Come To The Table

December 21, 2016

Sharing meals with people I love is one of my favorite things, in part because eating alone is one of my least favorite things. December is typically a time when calendars are packed with events, gatherings, holiday meals, and shared tables.  In the midst of this season, I’d like to highlight a few of the tables I’ve gathered around as part of my Care Fresno experience.


At each of the Care Fresno after school programs, we offer snacks.  As kids eat their snacks, I enjoy sitting with them to check in with them, ask about their day, and spend time getting to know them before we transition to focusing on homework or another scheduled activity.  Neighborhood after school programs provide us with opportunities to meet and build relationships with the kids in our neighborhood and snack time is a great connecting point.



I enjoy taking kids I’ve gotten to know through the after school program on outings that include trips to restaurants or cafes, sometimes to places the kids may not have been to before and sometimes to places that are the kids’ favorites and new to me. On these outings, we experience new things and explore venues beyond our apartment complex together.


At the table in my and my roommates’ apartment, my roommates and I have shared many conversations as we debrief the day together.  Sometimes our adult and elderly neighbors fill our table with things like flowers or fruit, accompanied by stories from their lives or advice. Kids have cooked and baked in our kitchen, alternating between eating our food and bringing us food. In the process, we become part of each other’s lives in a deeper way by entering into each other’s daily activities and conversations.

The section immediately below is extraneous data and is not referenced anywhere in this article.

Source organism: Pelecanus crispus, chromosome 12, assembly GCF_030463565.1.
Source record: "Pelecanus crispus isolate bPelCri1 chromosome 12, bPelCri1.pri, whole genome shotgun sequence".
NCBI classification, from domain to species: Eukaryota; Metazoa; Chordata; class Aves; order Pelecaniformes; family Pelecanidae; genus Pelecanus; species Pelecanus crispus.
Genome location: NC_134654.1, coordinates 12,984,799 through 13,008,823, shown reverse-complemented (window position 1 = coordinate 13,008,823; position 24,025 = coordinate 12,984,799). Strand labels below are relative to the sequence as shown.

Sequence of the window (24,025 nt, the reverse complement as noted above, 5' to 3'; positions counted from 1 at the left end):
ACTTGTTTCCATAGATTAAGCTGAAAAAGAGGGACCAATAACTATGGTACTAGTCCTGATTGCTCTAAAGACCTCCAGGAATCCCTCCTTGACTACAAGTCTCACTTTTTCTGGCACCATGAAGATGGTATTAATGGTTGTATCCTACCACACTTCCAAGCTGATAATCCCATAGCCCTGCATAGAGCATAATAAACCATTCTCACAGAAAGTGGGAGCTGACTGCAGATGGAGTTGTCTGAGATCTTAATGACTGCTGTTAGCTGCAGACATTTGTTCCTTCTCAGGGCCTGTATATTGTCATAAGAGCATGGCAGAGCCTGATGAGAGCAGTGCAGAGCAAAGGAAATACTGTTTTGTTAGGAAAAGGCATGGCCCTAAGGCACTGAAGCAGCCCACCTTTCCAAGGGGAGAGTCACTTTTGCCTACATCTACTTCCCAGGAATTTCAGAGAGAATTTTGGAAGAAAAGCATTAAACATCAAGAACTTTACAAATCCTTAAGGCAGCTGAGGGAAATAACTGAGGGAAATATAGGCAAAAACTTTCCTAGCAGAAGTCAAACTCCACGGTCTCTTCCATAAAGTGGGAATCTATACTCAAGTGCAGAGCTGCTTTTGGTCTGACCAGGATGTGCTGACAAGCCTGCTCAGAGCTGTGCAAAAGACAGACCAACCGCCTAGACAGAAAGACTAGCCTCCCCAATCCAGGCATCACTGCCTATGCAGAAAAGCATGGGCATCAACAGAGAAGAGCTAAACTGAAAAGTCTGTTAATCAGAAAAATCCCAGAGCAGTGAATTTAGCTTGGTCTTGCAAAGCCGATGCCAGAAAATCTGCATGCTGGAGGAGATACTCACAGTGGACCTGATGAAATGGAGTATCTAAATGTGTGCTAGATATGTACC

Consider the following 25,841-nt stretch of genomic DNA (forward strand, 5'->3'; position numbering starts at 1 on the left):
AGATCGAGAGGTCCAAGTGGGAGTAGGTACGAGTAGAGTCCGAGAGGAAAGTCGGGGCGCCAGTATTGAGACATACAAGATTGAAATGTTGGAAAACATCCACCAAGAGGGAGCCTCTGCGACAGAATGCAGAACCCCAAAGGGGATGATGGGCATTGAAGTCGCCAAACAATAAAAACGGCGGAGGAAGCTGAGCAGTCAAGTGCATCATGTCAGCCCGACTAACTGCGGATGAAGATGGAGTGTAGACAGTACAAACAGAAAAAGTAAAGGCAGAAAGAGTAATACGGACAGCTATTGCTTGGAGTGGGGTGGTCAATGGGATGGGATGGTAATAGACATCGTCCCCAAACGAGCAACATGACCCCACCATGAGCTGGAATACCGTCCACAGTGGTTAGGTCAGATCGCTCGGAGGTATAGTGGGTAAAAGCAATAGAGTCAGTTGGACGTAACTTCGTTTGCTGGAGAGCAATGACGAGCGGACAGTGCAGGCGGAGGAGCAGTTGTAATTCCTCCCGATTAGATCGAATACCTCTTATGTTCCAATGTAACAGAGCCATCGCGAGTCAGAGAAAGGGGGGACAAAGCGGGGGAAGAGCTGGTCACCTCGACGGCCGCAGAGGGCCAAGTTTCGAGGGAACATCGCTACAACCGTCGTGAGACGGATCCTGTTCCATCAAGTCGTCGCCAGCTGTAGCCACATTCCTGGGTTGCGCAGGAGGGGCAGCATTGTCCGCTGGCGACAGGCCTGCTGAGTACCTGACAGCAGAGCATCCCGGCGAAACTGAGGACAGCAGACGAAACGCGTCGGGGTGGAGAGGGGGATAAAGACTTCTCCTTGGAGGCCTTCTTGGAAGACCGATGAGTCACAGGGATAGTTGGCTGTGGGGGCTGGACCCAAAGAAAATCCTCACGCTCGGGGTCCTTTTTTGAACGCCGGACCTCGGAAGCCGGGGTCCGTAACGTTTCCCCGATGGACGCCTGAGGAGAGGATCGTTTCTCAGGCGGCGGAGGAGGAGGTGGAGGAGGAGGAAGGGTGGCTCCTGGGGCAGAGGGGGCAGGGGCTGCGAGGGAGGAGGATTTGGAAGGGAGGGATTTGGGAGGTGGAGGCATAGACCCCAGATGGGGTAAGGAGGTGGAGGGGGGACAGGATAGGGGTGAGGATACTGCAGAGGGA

When I think of all the meals and feasts in the Bible, I am led to consider the symbolism of food in the Bible and how tables can be sacred spaces, spaces for worship and fellowship. The Bible gives us the image of a great banquet for when all things will be redeemed and made right. In the book Making Room: Recovering Hospitality as a Christian Tradition, Christine Pohl writes, “A shared meal is the activity most closely tied to the reality of God’s kingdom, just as it is the most basic expression of hospitality.” Through the meals and tables I have shared with the kids in my neighborhood, I have seen glimpses of God’s Kingdom and felt His invitation to commune deeper with Him and others. As you come to the table, wherever you gather this Christmas season, may you experience the love of Christ and anticipation of the banquet that will come when all things have been made right.


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